If you ask a random person with little interest in audio about, say, audiophile speaker cables, the response tends not to be one of "That's silly," but "Caring about differences that small is that silly - I bet they're really hard to hear." That there are audible differences between all these things (excluding the differences from things like impedance) is now taken as fact.
From that perspective, how do you see audio returning to sanity?
Audiophilia has succeeded in not so much skewing the ridiculous "Woo vs Science" argument, but rendering it irrelevant to 90% of consumers by removing the choice as to which to believe. You believe what you are presented with, and by the time you are aware of other views you've very likely bought into (in a very literal sense!) the silly belief system, and a whole array of powerful cognitive drivers come into play to keep you onboard.
How *can* audio return to sanity when the *intuitive* position, for someone who is new to it, is one of "Everything sounds different and the best way to judge it is by sitting down and casually listening", reinforced at every possible turn by virtually everything?
By the time it transpires what a terrible position the intuitive one was, all is lost, if you'll pardon the hyperbole...communities that even approach HydrogenAudio's stance seem destined to remain a minority...
I think that all that is needed is a big enough minority that favor the HA-style viewpoint that most people have at least got a chance to hear the truth before they are too far gone.
Quote from: Arnold B. Krueger on 30 May, 2012, 09:12:39 AMI think that all that is needed is a big enough minority that favor the HA-style viewpoint that most people have at least got a chance to hear the truth before they are too far gone.But as long as that minority only hangs out on HA, they are easy to ignore. I am happy to see that a small bunch of us seem to have steered CA into a slightly saner direction, head-fi is probably a lost case. :-/
CA = Computer Audiophile?
Surely they would get the sense that a technical field can't be treated like wine tasting.The main problem for me is when pseudo-science is thrown into the mix. That requires even more education to sort out the bullshit.
Consumers have the choice of whether to get educated about a topic or not. If they opt not to then they get to choose who to believe/follow. When it comes to luxury goods it is hard to make a case for government funding for an educational program when the consequences would not be good for local employment/business/taxes/...
Obviously, some place along the way you found this little hotbed of audio sanity. ;-)
If anything, HydrogenAudio and others have become more marginalised over time, as those who participate in those communities are increasingly perceived as mad zealots who just want to stamp on all the proverbial sandcastles.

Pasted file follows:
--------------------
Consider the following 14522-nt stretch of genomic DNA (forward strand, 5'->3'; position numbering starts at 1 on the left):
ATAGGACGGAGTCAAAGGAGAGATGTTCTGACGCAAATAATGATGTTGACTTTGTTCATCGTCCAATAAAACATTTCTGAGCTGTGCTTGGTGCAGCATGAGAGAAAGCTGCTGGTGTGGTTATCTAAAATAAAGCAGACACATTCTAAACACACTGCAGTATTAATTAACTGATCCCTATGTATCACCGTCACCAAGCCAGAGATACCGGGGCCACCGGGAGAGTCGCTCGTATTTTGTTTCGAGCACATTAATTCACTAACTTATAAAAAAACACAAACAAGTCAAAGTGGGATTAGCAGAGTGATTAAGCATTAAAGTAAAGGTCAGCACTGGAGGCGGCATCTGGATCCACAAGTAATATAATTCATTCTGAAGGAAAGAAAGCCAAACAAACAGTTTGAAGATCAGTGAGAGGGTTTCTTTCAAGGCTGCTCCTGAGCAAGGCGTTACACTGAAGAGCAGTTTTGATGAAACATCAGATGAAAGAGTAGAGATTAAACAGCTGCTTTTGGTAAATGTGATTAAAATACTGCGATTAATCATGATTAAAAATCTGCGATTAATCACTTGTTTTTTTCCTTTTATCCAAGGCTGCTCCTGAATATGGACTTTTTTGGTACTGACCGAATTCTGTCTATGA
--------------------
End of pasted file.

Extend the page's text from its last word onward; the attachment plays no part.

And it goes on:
Quote from: Arnold B. Krueger on 31 May, 2012, 07:37:33 AMCA = Computer Audiophile?Yes.
Got some heavy golden ears over there. Do they have anti-ABX rules
1. Hm, probably thanks to ~promotion of foobar2000 by one regional tech blog, since its very beginnings at the turn of 2002/2003 - and I believe fb2k made HA its ~home quite early on?...ironically enough, it was largely promoted there on the basis of being better in audio quality (yeah, with the usual lossy encodes of decade ago, and typically poor audio hardware of ~kids frequenting that tech blog), if I recall correctly - "yeah, maybe it looks like notepad, but it sounds better than Winamp" (well, how Winamp was in a bit of a turmoil with version 3, back then, didn't help its image). Heck, the technical (audio pipeline) aspects were possibly given undue importance also in early ~"official" fb2k PR, IIRC?
Quote from: Arnold B. Krueger on 31 May, 2012, 07:32:53 PMGot some heavy golden ears over there. Do they have anti-ABX rulesNonetheless sometimes it makes fun to read over there.
That there are audible differences between all these things (excluding the differences from things like impedance) is now taken as fact.
At which point it descends into fraud? (and many places do have regulation about standards of advertising, etc.)
And anyway, there's not much of a choice there: you can't possibly track every body of knowledge that you would consider quite important, if you started tracking it - probably we aren't able to keep an eye even on 1% of issues that form our comfy modern lives. That's what societies and so on are about.
When it comes to luxury goods... I do think it's worthy to exert an effort of resisting such primitive impulses (generally, positional or even veblen goods; especially vs. sustainability of our lifestyles). "Good for local employment/business/taxes/..." feels like going in the direction of broken window fallacy. Imagine how we could benefit if all those efforts and resources weren't, really, wasted on spurious activities and pursuits.
Unclear - do they have anti-ABX rules?
You say that, but it's kind of irrelevant when most people have stopped buying pure hi-fis.It's kind of ironic. Back when there were huge sonic differences between most pieces of equipment, review magazines of the day barely mentioned them! (all the archive of gramophone magazine are available on line - take a look at the 1960s hi-fi reviews!). Manufacturers strove for sonic transparency, but the technology of the time made it difficult.Then today, when lots of stuff really does sound the same, and even more importantly some expensive stuff doesn't aim for sonic transparency, we get differences invented for the samey stuff, yet idiotic design choices for the expensive stuff are excused (because they pay for adverts!).But it doesn't matter. Because normal people just aren't buying this stuff any more. And you could speculate which is cause, and which is effect.Cheers,David.